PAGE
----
Residential plumbing comes in many varieties of pipe, and you may find that a home has several different types of pipes for various purposes.

  • Copper pipes have been in use since the 1960s. They are durable – fittings stay tight and are not prone to leaks. They are suitable for use with drinking water, heat tolerant, have a long life span, and can be recycled once their useful life has ended. They come in various thicknesses making them suitable for interior hot and cold supply lines, and outdoors for underground (buried) service lines. However, copper pipes are rather expensive (approximately $290 for 100 linear feet) and in older homes, copper pipes may contain lead-based solder.
  • PVC (polyvinyl chloride) pipes never rust or corrode and unless they are exposed to direct UV light, they will not degrade over time. They are typically used for toilets, sinks, bathtubs, and/or vent stacks. They are capable of carrying high water pressure, and they are inexpensive and easy to cut install (just use connector pipes and PVC glue). However, they can’t handle very hot water as they can warp, which makes them unsuitable for laundry use.
  • CPVC (chlorinated polyvinyl chloride) pipes are commonly used for drinking water due to their chlorine levels. They are easy to work with, can be used for hot or cold water supply and are more flexible than PVC pipes. However, if they freeze, they will split; and they cannot be recycled.
  • PEX (polyethylene) pipes are great for plumbing retrofits and new additions. They are easy to snake through walls, making it possible to use one length of pipe across the entire house; and since they are heat resistant they can be used for both hot and cold water supply.
  • Galvanized steel pipes are rarely used in modern construction due to the presence of lead, their susceptibility to internal rusting, their weight and difficulty of installation, and tendency to discolor water. Homes built between 1930-1980 may contain galvanized pipes, which will be revealed in the inspection. These pipes will need to be re-plumbed to eliminate the toxic lead hazard.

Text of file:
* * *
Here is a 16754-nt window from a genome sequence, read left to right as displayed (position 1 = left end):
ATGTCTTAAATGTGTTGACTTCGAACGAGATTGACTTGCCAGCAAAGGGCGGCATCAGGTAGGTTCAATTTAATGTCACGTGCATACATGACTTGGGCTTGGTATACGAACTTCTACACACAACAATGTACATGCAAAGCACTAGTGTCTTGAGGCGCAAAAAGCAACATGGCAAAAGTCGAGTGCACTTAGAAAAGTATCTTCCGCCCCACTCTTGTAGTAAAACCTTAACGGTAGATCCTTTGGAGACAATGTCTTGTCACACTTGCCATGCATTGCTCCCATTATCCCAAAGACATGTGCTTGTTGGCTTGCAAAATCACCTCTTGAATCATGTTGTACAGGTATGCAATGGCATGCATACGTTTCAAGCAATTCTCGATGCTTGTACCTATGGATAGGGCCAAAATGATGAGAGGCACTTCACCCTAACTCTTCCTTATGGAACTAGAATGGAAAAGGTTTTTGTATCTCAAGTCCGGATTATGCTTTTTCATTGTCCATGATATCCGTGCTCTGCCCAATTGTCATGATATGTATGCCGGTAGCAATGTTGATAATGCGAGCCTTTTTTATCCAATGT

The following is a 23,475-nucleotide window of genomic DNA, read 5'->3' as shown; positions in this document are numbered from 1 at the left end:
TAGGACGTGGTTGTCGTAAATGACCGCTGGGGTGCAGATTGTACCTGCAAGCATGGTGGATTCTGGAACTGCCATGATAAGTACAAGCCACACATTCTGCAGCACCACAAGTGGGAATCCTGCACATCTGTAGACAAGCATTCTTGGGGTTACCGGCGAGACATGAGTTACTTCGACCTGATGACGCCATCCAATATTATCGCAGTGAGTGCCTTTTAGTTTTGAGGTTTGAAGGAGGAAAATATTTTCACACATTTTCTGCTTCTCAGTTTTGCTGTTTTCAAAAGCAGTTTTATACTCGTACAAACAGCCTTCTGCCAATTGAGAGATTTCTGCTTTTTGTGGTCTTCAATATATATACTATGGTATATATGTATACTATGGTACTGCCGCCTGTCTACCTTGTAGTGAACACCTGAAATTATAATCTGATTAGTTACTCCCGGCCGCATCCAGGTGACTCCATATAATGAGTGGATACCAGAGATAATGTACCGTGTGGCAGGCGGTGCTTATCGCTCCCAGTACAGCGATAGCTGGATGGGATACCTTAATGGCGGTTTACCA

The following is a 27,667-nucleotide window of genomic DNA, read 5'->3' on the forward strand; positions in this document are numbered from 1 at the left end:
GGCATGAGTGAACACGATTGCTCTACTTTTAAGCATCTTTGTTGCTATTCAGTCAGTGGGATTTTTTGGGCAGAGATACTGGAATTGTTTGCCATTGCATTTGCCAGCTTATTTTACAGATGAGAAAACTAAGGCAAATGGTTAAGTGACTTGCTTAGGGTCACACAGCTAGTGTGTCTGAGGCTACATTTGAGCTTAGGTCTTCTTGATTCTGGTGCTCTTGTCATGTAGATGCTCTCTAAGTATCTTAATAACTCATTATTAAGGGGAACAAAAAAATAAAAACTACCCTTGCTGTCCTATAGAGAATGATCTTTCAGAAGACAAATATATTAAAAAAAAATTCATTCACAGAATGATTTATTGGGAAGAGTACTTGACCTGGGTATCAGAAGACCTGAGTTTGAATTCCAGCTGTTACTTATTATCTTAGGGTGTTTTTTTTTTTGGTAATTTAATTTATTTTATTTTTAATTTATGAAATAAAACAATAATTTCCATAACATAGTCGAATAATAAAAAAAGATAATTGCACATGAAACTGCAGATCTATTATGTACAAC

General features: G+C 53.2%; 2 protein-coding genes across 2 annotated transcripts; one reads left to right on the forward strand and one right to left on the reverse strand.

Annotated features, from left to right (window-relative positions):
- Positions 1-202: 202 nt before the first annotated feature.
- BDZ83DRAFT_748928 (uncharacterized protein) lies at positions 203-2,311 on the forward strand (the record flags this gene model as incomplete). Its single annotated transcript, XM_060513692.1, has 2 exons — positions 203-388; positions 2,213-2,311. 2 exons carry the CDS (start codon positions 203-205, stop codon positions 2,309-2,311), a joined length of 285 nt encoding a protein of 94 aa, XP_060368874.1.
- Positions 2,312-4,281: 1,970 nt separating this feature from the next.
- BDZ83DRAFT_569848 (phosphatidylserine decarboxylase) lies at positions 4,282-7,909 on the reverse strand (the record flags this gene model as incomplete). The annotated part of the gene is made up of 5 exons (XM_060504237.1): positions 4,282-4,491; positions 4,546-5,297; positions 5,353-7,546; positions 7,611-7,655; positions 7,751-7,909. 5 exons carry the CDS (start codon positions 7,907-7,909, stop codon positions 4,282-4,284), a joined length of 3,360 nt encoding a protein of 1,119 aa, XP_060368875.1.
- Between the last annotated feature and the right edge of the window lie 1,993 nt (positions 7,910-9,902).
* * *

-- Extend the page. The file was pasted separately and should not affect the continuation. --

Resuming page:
• Stainless steel pipes are strong and corrosion resistant. However they are even more expensive than copper and so are rarely used in residential applications.
  • Cast iron pipes have been used for many, many years. They are durable but extremely heavy and difficult to work with. If an older home has cast iron pipes and you need to replace a section, you can use PVC since PVC joints work well with cast iron.
  • PB (gray plastic polybutylene) pipes are used as cheap replacements for copper pipe. But you get what you pay for, as these pipes are prone to leaking.
  • HDPE (high-density polybutylene) pipes are flexible, durable, and corrosion resistant and can be used for many different plumbing applications.

What about the valves, drains, and faucets that are connected to the home’s piping? Again, there are many options and the home will likely contain most if not all.

First, most people think “faucet” when they are talking about plumbing “fixtures” but plumbing fixtures refer to any device connected to a plumbing system whether its intended use is to supply water or to drain it.

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